Amongst Heroes: The Artist in Working Cornwall
Cornwall is like a second home to me, so I was rather excited to hear about the new exhibition held at Two Temple Place gallery in London entitled ‘Amongst Heroes: The Artist in Working Cornwall.’
Industrial scenes and landscapes by artists based in Newlyn and St. Ives, Cornwall, at the turn of the 20th century, are displayed here from the 26th of January to the 14th April. The gallery itself is non-profit and showcases art from UK regional collections.
Christopher Wood, Cornwall Rising, (1930).
The gallery says of its exhibition:
“(this presents) the most significant grouping of Cornish artworks to be displayed outside Cornwall in recent decades, and will include the work of many celebrated though often under-appreciated artists. It will reposition the work of Newlyn and St Ives artists in a new and original context, and create a fascinating insight into the imagery in Cornish art.”
Works by artists such as Stanhope Forbes (a favourite of mine) and Harold Harvey depict Cornish traditions and personalities. Among the exhibits are Forbes’ A Fish Sale on a Cornish Beach.
Stanhope Forbes, A Fish Sale on a Cornish Beach, (1885).
Brian Sewell of the London Evening Standard says of this piece:
“For a painter aged 27, as yet of no reputation, A Fish Sale is an ambitious and complex painting, far beyond the technical ability of any painter of that age now. It is casually classical in composition, as though The School of Athens, painted by Raphael when he too was 27, lurks in suppressed memory.
The auctioning of fish takes place in the distance, reduced to insignificant incident; it is counter-balanced by the play of sails against the horizon on the left, distance scrupulously indicated by smaller figures, a rowing-boat, and faint sails far out on the right. The prime subject is the non-narrative of the three figures in the foreground and the by no means casual still life of dead fish at their feet. Far from informal, this is a composition so carefully constructed that no detail is superfluous, a precocious example of Newlyn Naturalism.”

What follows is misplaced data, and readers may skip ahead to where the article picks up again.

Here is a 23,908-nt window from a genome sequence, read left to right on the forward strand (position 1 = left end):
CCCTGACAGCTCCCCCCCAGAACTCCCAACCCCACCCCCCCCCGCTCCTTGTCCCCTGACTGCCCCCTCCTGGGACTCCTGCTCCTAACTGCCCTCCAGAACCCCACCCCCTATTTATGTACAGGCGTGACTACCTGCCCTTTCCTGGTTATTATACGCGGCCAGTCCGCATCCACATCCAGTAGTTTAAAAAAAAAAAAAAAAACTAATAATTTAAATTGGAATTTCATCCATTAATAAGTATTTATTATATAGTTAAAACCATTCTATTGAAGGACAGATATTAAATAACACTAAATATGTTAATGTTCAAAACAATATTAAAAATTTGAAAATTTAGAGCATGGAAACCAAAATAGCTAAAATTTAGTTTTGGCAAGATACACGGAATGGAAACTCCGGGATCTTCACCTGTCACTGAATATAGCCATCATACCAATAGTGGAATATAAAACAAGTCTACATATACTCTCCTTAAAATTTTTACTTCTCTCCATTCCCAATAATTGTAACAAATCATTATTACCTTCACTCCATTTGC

These works allow the viewer to experience ‘working Cornwall’ and the many facets of its communities. I love Cornish culture and the people are so vibrant. After studying Cornish art for part of my degree, I am excited to see such works displayed for the public. These works combine themes such as the industrial, the rural, working people, and the environment but they also reveal the geography of place through narrative and the historical.
Percy Robert Craft, Tucking a School of Pilchards – The Tuck Boat, (1897).
The works are drawn from the Royal Cornwall Museum in Truro, as well as private collections and show a variety of Cornish life which is definitely worth exploring. After spending most of my life travelling to Cornwall, I feel a great affinity with these works, and they make me long for the sea.